seojiwo April 12, 2023 0 Comments

Future Transportation Technologies to Watch

Future transportation technology will be electrified, carbon-neutral, autonomous and smart.

Over the next decade, commuter trends and innovations will center efficiency. This means renewable-energy alternatives that are both accessible and affordable, specifically designed to combat travel-related pollution and bottlenecks. This will involve embracing the shared, multi-modal options highlighted in the emerging mobility-as-a-service ecosystem — and maybe even self-driving cars and flying taxis. Future Transportation Technologies

Autonomous Aerial Vehicles (AAVs)

Autonomous aerial vehicles, or AAVs, are aircrafts that operate without human interference. They’re similar to drones in that they are also unmanned, airborne vehicles, but they are specifically designed to transport humans. In place of a pilot, the AAV system employs GPS, inertial navigation and a variety of sensors to drive the aircraft, collecting data mid-flight. Most models are configured as vertical take off and landing vehicles, or VTOLs. This means they can forgo a runway for lift off since they are built with horizontal rotors, like a helicopter, able to operate in confined spaces at quicker travel times.

EHang 216 AAV

This electric, driverless aircraft features eight propellers, powered by 16 motors, and can be fully charged in two hours. During flight, it communicates its status and location to the platform’s smart command-and-control center via 4G and 5G networks. The vehicle can carry its maximum 485-pound payload for 18 miles, and has a top speed of 80 miles per hour.

Delivery Drones

Delivery drones are unmanned aerial vehicles (UAVs) designed to distribute lightweight packages as part of the last-mile delivery process. Either controlled remotely or autonomously with the help of artificial intelligence, these rechargeable flying robots navigate routes and drop-off points using GPS, sensors and computer vision systems.

The first commercial drone delivery to a residence in the United States took place in 2016 and included a chicken sandwich, donuts, coffee, candy and frozen Slurpees, as reported by The Verge. Today, drone delivery services are readily available abroad and continue to deploy in select U.S. cities as the Federal Aviation Administration finalizes rules on flying drones out of the operator’s eyeline. Wide-scale deployment can be expected as early as next year.

Amazon Prime Air

In the works since 2013, Amazon Prime Air aims to deliver goods up to five pounds within the hour. To date it’s completed just 100 deliveries in two U.S. markets — a slow start to its end-of-year goal of 10,000 deliveries in 2023.

Zipline’s P1 “Zips”

Zipline is the largest drone delivery system in the world, and is mostly active outside of the United States. The autonomous logistics company made its name in 2016 while partnered with vaccine non-profit Gavi, delivering 4,000 units of blood and urgent medical supplies to remote locations across Rwanda. Now, Zipline delivers assorted goods from Walmart, with 36 stores across seven states. It will soon be servicing Seattleites with their GNC supplements and favorite pies from Pagliacci Pizza, too.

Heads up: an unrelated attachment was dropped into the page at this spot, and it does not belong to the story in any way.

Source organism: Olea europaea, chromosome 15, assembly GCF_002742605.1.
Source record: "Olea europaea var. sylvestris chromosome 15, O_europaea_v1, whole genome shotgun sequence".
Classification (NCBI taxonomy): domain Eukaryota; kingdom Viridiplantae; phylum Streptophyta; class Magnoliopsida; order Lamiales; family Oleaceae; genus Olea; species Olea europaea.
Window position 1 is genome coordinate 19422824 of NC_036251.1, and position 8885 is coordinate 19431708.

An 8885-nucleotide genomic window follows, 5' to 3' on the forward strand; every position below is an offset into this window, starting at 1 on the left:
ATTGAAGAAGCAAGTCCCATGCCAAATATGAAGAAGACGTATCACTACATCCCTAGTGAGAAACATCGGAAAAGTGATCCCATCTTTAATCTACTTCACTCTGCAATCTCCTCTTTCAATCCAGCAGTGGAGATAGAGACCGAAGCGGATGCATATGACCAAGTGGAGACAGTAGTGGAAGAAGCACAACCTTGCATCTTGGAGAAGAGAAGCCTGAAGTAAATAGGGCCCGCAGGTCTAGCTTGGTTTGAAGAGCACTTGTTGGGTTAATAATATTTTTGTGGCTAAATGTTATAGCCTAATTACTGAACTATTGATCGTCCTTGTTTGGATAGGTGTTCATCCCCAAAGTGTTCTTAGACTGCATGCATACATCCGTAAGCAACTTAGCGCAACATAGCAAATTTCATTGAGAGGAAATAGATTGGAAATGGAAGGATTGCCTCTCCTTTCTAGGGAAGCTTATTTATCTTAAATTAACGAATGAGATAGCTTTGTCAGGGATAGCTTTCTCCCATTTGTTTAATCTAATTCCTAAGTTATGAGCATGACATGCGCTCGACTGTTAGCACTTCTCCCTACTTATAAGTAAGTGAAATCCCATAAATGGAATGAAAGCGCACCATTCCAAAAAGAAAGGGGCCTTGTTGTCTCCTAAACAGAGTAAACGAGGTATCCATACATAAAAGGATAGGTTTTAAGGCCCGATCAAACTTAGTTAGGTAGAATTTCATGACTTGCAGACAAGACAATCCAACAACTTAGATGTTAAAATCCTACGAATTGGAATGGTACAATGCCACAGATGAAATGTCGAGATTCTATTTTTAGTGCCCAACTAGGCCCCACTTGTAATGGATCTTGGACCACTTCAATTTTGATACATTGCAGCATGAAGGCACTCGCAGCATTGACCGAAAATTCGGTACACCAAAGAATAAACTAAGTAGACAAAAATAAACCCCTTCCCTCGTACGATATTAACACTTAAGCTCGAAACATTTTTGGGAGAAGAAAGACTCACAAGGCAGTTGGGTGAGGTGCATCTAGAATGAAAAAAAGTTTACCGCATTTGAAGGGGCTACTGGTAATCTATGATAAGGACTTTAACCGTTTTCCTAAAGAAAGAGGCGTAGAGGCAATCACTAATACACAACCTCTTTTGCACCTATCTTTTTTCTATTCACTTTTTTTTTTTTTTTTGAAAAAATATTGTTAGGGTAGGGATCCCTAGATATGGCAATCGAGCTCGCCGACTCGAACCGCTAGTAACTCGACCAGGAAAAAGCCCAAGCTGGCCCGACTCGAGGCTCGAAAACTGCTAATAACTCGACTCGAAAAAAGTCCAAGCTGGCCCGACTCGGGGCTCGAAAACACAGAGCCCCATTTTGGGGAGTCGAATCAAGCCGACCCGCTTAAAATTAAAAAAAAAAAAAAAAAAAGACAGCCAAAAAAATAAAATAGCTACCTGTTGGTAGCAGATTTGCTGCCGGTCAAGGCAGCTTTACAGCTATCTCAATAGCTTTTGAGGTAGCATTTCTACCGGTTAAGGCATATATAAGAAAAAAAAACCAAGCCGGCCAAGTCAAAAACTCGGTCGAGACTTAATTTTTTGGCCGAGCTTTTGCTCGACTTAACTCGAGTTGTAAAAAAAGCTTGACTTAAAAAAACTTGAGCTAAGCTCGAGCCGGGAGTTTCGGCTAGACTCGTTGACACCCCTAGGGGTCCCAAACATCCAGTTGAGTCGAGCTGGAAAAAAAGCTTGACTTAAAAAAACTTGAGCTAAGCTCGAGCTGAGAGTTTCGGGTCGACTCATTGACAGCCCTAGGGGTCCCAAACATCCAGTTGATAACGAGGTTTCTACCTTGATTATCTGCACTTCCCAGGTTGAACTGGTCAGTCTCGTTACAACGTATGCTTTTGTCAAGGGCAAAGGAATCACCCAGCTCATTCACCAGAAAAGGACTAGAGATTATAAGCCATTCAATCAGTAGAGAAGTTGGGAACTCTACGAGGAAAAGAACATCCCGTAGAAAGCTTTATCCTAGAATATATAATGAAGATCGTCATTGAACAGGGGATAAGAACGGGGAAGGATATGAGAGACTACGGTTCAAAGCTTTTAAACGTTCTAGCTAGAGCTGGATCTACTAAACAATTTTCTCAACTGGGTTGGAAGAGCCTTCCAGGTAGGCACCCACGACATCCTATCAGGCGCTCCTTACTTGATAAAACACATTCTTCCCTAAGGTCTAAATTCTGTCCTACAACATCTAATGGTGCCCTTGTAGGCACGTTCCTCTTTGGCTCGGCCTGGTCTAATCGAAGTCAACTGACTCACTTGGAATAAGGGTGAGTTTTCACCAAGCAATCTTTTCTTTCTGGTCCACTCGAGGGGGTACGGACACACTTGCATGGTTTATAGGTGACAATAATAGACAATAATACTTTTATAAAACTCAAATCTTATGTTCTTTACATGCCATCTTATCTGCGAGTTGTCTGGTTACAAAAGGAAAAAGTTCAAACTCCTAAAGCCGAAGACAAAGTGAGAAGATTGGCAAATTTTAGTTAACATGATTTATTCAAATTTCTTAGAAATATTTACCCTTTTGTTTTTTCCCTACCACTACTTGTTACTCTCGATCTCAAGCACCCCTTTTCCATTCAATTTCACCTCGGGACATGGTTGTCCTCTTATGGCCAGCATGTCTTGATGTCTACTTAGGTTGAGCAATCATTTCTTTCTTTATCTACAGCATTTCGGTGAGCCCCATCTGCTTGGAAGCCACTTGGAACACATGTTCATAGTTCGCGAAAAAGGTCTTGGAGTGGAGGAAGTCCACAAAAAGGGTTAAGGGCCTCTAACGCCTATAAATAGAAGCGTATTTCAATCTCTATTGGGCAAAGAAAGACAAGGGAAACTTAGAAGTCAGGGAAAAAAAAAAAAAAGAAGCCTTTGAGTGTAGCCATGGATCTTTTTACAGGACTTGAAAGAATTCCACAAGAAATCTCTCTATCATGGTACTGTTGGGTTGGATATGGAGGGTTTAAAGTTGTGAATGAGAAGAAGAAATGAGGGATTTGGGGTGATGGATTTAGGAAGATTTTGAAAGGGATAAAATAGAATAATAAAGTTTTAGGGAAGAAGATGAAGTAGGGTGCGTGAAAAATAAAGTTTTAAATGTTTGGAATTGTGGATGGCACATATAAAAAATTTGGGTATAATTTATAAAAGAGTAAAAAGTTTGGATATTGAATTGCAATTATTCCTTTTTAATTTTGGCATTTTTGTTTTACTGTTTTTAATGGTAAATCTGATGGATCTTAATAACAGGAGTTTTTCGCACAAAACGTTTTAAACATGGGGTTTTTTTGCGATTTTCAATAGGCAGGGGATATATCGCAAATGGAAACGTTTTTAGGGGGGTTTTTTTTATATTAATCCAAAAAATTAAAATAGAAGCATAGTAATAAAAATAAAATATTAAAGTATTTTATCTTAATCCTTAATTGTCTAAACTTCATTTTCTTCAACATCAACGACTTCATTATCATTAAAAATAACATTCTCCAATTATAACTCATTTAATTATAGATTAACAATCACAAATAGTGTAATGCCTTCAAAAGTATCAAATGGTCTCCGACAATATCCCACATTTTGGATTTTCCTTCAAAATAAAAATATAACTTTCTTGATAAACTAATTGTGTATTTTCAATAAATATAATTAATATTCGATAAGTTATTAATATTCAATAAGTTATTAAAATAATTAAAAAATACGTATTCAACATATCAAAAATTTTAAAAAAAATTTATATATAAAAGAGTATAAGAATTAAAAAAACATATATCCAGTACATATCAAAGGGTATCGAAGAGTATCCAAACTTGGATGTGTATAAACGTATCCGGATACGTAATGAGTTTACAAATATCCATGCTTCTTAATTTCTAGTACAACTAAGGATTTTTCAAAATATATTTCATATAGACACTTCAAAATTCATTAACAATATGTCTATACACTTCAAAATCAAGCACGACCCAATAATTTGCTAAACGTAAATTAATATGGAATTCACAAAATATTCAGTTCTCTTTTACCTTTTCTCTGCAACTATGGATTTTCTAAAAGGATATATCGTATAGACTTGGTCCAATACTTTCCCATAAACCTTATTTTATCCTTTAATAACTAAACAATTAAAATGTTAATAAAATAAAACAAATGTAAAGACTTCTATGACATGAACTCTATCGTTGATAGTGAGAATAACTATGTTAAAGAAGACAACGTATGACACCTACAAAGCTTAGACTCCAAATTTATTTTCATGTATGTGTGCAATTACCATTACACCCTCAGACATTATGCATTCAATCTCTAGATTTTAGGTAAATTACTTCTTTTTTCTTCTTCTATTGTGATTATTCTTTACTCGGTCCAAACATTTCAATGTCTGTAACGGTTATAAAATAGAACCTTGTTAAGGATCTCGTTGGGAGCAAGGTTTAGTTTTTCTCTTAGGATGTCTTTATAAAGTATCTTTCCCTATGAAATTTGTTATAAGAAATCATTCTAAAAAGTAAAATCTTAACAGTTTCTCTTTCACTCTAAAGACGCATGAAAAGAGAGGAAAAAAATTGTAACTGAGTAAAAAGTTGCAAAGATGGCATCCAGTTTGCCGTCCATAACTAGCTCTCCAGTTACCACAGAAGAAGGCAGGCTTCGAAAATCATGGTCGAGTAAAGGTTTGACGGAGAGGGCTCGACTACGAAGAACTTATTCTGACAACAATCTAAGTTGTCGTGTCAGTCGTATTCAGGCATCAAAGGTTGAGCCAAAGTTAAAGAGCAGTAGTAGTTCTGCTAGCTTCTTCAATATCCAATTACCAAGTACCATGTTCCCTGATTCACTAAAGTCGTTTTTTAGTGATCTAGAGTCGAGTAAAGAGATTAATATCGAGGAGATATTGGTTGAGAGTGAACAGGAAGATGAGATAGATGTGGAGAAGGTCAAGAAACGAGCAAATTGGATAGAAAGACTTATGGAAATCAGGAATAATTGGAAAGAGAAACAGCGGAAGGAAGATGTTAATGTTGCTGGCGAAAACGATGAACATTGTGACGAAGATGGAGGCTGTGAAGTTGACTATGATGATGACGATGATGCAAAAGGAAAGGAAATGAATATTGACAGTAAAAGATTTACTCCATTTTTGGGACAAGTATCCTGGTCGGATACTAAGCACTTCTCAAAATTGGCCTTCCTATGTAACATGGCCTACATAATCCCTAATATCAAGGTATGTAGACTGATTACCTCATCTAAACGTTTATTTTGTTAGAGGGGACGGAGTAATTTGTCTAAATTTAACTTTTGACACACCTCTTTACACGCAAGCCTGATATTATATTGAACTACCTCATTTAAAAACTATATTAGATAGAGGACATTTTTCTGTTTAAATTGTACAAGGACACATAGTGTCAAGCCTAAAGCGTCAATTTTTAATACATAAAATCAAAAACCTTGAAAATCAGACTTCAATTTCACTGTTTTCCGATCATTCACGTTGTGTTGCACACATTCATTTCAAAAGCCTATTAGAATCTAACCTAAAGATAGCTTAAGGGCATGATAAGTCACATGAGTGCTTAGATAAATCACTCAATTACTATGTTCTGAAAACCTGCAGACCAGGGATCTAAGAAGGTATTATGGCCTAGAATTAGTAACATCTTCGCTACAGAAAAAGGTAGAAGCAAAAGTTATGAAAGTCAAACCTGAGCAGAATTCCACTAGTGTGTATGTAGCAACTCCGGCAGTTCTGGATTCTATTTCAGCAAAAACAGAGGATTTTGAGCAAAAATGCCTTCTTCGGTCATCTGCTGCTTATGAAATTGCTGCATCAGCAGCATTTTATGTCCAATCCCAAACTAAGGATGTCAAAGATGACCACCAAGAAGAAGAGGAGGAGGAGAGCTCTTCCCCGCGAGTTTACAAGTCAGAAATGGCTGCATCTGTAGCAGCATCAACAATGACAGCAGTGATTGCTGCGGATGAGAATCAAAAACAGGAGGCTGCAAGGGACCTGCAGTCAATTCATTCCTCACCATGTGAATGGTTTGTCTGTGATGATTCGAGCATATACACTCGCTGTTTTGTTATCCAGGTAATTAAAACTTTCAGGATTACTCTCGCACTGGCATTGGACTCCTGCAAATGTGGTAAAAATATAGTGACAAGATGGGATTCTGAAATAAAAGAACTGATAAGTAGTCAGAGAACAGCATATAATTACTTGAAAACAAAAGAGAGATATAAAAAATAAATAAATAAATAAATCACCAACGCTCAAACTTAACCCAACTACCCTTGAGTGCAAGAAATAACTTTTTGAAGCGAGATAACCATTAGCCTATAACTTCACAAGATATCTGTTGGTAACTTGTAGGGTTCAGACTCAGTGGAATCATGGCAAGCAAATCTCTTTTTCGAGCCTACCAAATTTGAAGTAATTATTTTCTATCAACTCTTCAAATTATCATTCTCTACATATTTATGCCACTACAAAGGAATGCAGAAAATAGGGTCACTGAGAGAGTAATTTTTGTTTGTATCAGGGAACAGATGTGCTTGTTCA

Driverless Cars

Driverless cars, also referred to as self-driving cars, are vehicles that operate autonomously, without direct human input. All throughout the vehicle are sensors that enable the car or truck to “see” their surroundings. These mapping tools include cameras, radar, LiDAR, ultrasound or sonar, GPS, odometry and inertial measurement units. Together, they compute a three-dimensional model of the vehicle’s surroundings, which informs the vehicle of traffic controls, merging opportunities and obstacles en route.

Driving automation, according to the Society of Automotive Engineers, is split into six categories — zero being fully manual and five being entirely autonomous. This standard is recognized by the U.S. Department of Transportation.

Tesla’s Autopilot Feature

Elon Musk’s electric car manufacturer offers a semi-autonomous suite of features as a standard across its automotive line. All of its cars come with autopilot, which enables hands-free steering, adaptive cruise, lane-changing assist, park assist and emergency braking. Its enhanced autopilot system, so-called “full self-driving,” isn’t actually the real thing yet, but does add on traffic signal and stop sign control, auto lane change and smart summon, which allows a user to call their parked vehicle from a remote location. As tech advances, all Tesla cars are built for seamless software upgrades, according to the company.

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